Indian Echo Caverns

We had a very busy, fun-filled Spring break last week.  Mr Pict took some time off work which meant we could undertake family expeditions, hit the road, and explore some places in the vicinity that we had not yet been to in the almost two and a half years since we arrived in America.

First up was a trek out to Hummlestown to visit the Indian Echo Caverns.  While my kids have been inside caves and down mines, this was their first time visiting caverns so we thought it would be a pretty cool trip.

The caverns are accessed by going on a guided tour.  Our guide was named Andrea and she was great: enthusiastic, knowledgeable, engaging, and pitching the talk just right for the spread of ages in the group.  She led us down to the mouth of the cave, near the banks of the Swatara Creek.  Everyone Ooohed and Aaahed as soon as we stepped inside and saw the stalactites and stalagmites lit by the orange glow of spotlights.  That was nothing compared to what was to come, however.


We were led from chamber to chamber in the limestone cavern and Andrea explained the science behind the formation of the flowstone structures, the way the calcite is deposited over time, pointing out places where visitors from a bygone era had touched the rock over and over and effectively killed the flowstone, and pointing out interesting structures – including one large stalactite that most definitely looked like an ear of corn and a tiered wedding cake.  She also paused in one chamber to tell a fairy tale that used formations in the chamber, including a dragon and a wizard, as its cast of characters.  This really helped hold the kids’ attention.


With uneven, sodden ground, which was slippery underfoot at times, minimal lighting, and narrow passageways, we had a little taster of what it must feel like to explore caverns for the first time.  Our guide pointed out that earlier visitors would have used much more precarious routes in and out of the cavern and between chambers.  I was very glad that the modern routes had been carved out since the caverns became a tourist attraction in the 1920s.  At one point, the guide cut the lights for a few minutes so that we could all experience total darkness.  The boys thought that was totally cool.



Most impressive were the wedding chamber, with its layers of pale, glistening calcite, dripping like icing from a tiered cake, twinkling in the light, and the chamber that gave us a view of a crystal clear lake.  Those areas were pretty magical and otherworldly.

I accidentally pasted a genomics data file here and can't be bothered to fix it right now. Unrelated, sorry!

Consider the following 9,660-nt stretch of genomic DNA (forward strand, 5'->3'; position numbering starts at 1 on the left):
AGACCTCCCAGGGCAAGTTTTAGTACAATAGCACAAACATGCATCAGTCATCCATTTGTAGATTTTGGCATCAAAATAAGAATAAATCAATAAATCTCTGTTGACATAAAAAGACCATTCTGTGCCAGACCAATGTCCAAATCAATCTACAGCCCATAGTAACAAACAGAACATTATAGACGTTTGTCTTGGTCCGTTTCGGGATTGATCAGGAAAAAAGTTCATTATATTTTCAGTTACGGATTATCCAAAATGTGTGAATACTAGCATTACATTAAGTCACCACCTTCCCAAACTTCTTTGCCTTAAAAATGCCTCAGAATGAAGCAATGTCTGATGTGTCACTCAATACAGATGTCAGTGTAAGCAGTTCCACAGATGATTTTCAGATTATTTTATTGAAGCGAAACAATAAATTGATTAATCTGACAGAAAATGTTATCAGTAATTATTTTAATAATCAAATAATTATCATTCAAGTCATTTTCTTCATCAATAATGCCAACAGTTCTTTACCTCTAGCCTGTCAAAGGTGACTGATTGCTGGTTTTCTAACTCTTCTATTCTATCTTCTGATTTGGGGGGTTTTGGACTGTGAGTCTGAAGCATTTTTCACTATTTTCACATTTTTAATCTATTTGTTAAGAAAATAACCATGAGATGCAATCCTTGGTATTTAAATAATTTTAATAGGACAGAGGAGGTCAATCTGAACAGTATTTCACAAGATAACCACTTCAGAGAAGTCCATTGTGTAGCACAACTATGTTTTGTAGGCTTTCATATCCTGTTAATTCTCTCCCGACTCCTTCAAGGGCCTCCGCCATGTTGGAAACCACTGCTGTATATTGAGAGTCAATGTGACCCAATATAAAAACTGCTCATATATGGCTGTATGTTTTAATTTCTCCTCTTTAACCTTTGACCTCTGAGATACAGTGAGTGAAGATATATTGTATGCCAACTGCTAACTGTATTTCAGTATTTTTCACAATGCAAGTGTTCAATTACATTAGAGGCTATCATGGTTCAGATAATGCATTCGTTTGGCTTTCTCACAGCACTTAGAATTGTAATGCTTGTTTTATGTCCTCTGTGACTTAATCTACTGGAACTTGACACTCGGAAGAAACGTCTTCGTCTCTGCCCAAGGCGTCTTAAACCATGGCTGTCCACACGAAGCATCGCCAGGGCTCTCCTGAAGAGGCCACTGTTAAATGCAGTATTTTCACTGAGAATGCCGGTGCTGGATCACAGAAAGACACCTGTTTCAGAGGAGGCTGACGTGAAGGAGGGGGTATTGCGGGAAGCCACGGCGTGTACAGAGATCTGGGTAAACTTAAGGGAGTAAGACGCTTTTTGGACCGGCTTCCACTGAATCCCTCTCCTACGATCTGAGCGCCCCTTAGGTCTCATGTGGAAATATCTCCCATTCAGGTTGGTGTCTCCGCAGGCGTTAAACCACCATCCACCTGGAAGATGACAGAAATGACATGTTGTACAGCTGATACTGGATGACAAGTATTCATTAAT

Most poignant, however, was the tale of William Wilson who had lived in the caverns as a hermit for the last 19 years of his life.  Andrea pitched the story at family friendly level, mentioning a tragic bereavement that had led Wilson to flee civilization and company and seek out the solitude offered by the cavern.  She showed us the ledge where Wilson had slept and the still visible soot from where he had made fires to heat water and cook food.  It was pretty emotive stuff even without the full story.


The full story, however, was terribly tragic.  William’s sister Elizabeth was found guilty of murdering her twin sons and sentenced to be executed.  Believing her to be innocent and her lover to be the guilty party, a pardon was sought and eventually granted.  The delivery of the pardon was entrusted to William but fate was not on his side.  The ferry across the Schuylkill River was not operating because of terrible weather so William drove his horse into the icy water and then finally swam across.  He arrived minutes too late.  Elizabeth had been hanged.  This then was the horribly tragic event that had led William to live as a hermit in the caverns from 1802.

The presence of children in the group was probably the reason why the guide told us an abridged version of the Pennsylvania Hermit’s sad tale though I expect my kids, lovers of the lurid and macabre, probably would have been spellbound to be told the tale while in the cold and dark of the caverns.